In 2009, James Toback's documentary Tyson earned a lot of praise for the way it probed the personality of Mike Tyson and the culture of violence that created him. Toback uses the fighter's own words to try to poke at the contradictions in his character. Is he the beast most believe him to be? Scorsese explores similar questions about La Motta, though Raging Bull is more effective because, unlike Toback, Scorsese doesn't seem desperate to exonerate his subject. He's just as fascinated by what the warrior lifestyle is doing to the man who takes the punches, but he also sees the tragedy such a figure inflicts on the world around him. Sure, the business and lifestyle of boxing might force a man into dark corners, but such a man is trained to fight back. La Motta turns the hurt around tenfold.
I could go on and on about the virtues of Raging Bull. Thelma Schoonmaker's invisible mis-en-scene deserves praise, as does Michael Evje and Gary S. Gerlich's tremendous sound design. They use distorted wildlife noises to soundtrack the fight scenes, and they pull the audio in and out, mimicking the elasticity of time Jake experiences in the ring. Michael Chapman's artful photography pulls similar moves. Dialing down the playback speed to a molasses crawl effects the reality of a complex action like a good punch combo. They say an expert in any field experiences the moment when they perform their most complicated tasks differently, something similar to how, when we're in a car crash, the scant few seconds leading to impact seem to go on forever. At the same time, Scorsese and Chapman orchestrate tremendous zooms and pans, capturing the speed and force of a La Motta jab.
Likewise, not enough can be said about the unbelievable cast. Pesci is a fireball, and he and De Niro have an unmatched rapport onscreen. As a duo, they have never been as fresh as they are in Raging Bull. You can believe they are brothers who have lived together all their lives. The rhythm of their back-and-forth lacks any self-consciousness, it just flows naturally. Cathy Moriarty is also remarkable as Vickie. It's easy to miss the range she shows here if you don't keep in mind that the actress, who was approaching her 20s, starts off the movie playing 15, several years younger than she actually was, and ends playing a few years older than her real age. The change isn't sweeping--not as obvious as, say, De Niro's weight gain as Jake--but keep your eye on her, see how her body language and presence changes from her first scenes with Jake, when she's got a slight touch of the awkward teen in the way she quietly slumps, and then compare it to the strong woman who eventually stands up to the bruiser.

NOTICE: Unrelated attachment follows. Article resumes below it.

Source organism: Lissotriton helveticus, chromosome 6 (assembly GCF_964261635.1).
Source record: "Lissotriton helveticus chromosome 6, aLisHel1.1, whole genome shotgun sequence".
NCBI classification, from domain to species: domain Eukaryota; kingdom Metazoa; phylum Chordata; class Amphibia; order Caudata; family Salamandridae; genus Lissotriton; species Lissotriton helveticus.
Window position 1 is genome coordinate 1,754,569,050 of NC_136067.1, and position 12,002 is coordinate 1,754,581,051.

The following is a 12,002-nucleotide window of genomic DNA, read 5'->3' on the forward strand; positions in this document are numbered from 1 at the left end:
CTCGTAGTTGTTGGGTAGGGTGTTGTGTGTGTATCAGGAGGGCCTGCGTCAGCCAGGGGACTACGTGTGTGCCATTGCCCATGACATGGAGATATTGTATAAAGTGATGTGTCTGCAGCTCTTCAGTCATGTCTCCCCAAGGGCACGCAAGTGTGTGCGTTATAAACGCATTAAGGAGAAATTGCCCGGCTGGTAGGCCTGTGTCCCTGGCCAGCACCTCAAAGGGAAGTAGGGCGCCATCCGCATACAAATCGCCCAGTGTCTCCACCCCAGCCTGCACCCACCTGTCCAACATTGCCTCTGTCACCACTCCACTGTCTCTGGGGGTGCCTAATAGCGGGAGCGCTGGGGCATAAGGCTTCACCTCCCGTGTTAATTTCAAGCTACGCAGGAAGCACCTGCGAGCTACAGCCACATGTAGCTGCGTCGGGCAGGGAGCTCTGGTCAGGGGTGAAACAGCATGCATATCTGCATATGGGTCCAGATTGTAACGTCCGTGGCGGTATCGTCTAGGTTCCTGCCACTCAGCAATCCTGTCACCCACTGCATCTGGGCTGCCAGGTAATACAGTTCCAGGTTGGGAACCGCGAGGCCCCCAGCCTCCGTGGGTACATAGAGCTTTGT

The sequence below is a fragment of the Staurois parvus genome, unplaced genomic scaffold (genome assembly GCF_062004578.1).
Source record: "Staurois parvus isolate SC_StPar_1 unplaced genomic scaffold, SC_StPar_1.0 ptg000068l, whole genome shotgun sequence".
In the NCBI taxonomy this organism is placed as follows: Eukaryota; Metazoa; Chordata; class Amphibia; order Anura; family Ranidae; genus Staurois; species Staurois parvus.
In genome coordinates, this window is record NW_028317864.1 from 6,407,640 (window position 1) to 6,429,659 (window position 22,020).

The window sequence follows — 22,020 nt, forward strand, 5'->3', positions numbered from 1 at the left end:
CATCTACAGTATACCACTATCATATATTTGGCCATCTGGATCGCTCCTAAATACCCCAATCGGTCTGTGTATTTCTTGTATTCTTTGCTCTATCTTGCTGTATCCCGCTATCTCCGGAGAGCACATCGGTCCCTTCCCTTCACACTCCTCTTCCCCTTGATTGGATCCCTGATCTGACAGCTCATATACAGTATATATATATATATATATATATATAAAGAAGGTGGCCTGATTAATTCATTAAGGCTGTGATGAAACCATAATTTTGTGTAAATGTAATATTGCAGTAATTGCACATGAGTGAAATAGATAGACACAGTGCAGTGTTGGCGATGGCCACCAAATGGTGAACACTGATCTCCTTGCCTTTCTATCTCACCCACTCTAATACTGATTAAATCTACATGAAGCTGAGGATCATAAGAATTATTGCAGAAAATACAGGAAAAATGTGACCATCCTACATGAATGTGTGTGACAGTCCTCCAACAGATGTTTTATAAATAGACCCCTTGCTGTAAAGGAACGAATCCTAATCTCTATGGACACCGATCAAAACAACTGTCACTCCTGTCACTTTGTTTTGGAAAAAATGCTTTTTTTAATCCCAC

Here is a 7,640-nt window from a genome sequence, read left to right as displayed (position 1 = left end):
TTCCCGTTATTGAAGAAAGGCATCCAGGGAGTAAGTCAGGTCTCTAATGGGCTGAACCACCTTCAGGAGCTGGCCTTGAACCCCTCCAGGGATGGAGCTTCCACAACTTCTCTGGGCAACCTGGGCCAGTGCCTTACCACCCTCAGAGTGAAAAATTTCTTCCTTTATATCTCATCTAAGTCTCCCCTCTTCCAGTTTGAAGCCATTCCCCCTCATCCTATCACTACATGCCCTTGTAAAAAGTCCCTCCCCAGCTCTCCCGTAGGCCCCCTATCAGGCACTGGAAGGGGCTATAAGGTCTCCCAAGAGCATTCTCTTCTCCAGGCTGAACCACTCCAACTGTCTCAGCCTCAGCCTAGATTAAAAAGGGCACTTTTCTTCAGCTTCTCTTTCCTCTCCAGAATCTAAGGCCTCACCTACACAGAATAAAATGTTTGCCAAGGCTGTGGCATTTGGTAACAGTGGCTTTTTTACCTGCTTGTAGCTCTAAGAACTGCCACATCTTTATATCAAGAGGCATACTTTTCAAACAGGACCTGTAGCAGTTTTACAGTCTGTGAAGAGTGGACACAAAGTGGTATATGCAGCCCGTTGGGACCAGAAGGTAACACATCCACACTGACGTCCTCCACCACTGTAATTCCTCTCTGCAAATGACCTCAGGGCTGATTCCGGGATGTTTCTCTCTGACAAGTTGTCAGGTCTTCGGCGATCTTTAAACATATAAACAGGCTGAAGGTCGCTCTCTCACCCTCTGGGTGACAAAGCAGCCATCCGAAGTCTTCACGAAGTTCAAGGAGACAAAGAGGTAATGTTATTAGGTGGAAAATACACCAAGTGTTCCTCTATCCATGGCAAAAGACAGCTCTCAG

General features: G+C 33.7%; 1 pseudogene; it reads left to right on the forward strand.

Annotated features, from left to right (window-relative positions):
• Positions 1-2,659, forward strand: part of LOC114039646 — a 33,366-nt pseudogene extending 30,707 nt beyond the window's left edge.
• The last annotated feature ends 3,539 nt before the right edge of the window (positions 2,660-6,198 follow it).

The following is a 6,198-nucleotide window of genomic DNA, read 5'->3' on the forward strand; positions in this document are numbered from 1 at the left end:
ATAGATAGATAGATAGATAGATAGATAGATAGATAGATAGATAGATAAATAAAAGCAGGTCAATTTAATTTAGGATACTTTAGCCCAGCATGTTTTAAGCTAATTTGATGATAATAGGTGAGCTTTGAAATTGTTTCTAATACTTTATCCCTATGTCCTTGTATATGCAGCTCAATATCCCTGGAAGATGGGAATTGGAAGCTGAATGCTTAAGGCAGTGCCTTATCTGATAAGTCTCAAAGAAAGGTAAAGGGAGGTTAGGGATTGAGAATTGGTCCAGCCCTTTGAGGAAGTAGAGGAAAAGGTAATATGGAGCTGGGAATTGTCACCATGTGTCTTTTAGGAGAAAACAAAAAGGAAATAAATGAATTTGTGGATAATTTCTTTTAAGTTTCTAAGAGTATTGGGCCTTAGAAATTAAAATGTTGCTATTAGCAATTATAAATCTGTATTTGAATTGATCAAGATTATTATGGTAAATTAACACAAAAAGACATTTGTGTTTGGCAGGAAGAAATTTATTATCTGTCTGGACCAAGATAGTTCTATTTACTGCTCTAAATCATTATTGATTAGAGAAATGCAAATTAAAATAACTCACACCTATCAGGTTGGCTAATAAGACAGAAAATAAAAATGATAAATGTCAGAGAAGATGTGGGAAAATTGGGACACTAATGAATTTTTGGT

The movie still belongs to De Niro, of course. He's in nearly every scene, and though it's one of his more mimicked roles, it's one of his least mannered. The De Niro tics disappear under La Motta's agility and, eventually, his girth. Though the actor is less recognizable under the prosthetic nose and curly hair, it's not really about the props, it's about how he carries himself. We've seen him rage in other movies, we've heard him pull out the New York accent, but Jake is a whole other person. He's not Travis Bickle or Jimmy Conway, he's not even really De Niro. It's easy to take swipes at the actor now for a perceived lessening of quality control in regards to choices he makes, but you know what, screw you. He made Raging Bull; your snark pales by any comparison.
Raging Bull regularly tops lists of the best films of the 1980s and rides high on any more expansive round-ups of cinema's best. As with most of the other usual suspects, be it Citizen Kane or It's a Wonderful Life [review] or Casablanca, the reverence exists for a reason. Raging Bull really is that good. Time passed and repeat viewings only stand to prove the level of craft that Martin Scorsese, Robert De Niro, et al., were operating at. Good storytelling and solid application of technique is the impenetrable armor of classic cinema: you can never pierce it or tear it down.